Farmers have the opportunity to make optimum use of maize silage as part of their winter rations – and potentially benefit from savings on bought-in concentrates.
But getting the most out of maize relies on achieving high standards of processing and good clamp management to minimise waste, says nutritionist Hefin Richards.
“Those who still have stocks of last year’s maize should consider moving it and reclamping if necessary to allow this year’s crop to be ensiled, sealed and left untouched for as long as possible,” says Mr Richards.
He urges those using maize silage in cattle diets this winter to ensure they are making the best use of the feed value in their clamps and capitalising on the good levels of starch.
“There’s the potential for this crop to reduce concentrates or increase output. It’s important to look at all the forages available for winter feeding and to target them effectively within the diet to achieve the maximum feed value of each.
“Most farmers would like to be able to feed maize to their cattle every day of the year, but as soon as the crop is in the clamp it’s the time to make long-term feeding decisions to achieve prolonged availability of maize in the diet.”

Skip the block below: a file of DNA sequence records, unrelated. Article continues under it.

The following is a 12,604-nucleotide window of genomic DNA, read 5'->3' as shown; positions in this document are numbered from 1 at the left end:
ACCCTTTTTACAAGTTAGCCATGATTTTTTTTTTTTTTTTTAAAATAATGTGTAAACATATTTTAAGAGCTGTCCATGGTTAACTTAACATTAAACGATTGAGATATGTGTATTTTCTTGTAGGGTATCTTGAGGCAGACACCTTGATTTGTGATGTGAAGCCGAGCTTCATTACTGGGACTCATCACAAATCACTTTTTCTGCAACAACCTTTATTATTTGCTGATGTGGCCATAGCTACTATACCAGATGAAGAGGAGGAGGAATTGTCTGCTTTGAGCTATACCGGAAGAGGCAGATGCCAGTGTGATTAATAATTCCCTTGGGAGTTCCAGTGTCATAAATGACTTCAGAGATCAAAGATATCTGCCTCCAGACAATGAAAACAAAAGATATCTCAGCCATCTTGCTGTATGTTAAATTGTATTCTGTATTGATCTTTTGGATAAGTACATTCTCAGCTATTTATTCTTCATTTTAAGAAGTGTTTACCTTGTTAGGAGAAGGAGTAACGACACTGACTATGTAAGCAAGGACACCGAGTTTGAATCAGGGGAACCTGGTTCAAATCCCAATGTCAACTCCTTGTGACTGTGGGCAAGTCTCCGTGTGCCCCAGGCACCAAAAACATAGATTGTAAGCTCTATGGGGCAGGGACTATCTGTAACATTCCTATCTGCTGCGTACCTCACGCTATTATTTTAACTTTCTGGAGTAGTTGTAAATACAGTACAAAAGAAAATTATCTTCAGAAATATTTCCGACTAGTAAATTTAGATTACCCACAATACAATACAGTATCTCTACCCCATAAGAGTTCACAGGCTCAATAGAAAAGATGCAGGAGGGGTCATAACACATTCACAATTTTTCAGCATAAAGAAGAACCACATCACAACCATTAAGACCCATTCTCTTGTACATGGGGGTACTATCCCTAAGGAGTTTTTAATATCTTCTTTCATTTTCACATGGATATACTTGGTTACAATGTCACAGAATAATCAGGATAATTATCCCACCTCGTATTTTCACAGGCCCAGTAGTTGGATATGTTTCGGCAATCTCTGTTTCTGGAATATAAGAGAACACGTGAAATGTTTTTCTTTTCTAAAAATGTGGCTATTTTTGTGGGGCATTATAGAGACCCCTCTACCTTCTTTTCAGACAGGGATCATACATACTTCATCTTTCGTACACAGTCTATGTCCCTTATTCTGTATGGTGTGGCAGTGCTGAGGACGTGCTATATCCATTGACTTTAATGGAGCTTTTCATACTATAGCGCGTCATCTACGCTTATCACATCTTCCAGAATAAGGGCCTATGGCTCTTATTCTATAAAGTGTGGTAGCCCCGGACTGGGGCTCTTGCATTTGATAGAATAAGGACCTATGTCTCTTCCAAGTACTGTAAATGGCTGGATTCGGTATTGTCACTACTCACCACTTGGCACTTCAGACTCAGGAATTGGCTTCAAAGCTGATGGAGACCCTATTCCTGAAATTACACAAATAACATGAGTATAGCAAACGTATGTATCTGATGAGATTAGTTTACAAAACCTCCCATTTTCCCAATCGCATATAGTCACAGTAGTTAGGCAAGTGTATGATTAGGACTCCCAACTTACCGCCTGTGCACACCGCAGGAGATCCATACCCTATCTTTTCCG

Mr Richards says running out of maize sooner than intended is usually the result of bad feed planning at the start of the winter: “Feedstock budgeting and ration formulation is the key to making the best use of this season’s maize crop.
“As an example it’s often by making a small tweak to the diet that significant savings can be made that will impact on the whole winter’s feeding.
“So if you feed 1kg less a head a day of maize in a 400-cow herd it saves 12t a month – that’s 72t of maize saved over six months to enable the crop to be fed for longer.”
Case study: Richard Pearman, Worcestershire
Worcestershire dairy farmer Richard Pearman reckons he could have a bumper maize crop when he starts to harvest his 60ha in mid-October.
“Some of it is 10ft high and the cobs look good,” says Mr Pearman, who milks 220 Holsteins near Stourbridge.
His maize silage will stay in the clamp until December. “It needs eight weeks to properly ferment.
“Once it’s ready we can start to look at the analysis and the starch content and see how we can tweak the mix to get the best from it,” says Mr Pearman, who expects to be feeding a 50:50 split between grass and maize silage this winter.
This year’s seed-rate was increased by 2,475 seeds/ha and indications are the crop will be yielding between 44.5-50t/acre.
“We’re now getting 10,050 litres of milk sold per cow. We run a high-input system but we’ve been working with nutritionist Hefin Richards and have put 1,000 litres on the yield over the last year.”
Ingredients in the TMR include pot-ale syrup, a rape/soya blend, rolled wheat plus distiller’s grains and caustic wheat.
“The rolled wheat is rapidly fermentable and the caustic wheat is slower release. But we’re also using a clamped feed of chopped fodder beet incorporated with soya hulls at the rate of 200kg of soya hulls to 1t of fodder. It’s a good complement to the maize silage.”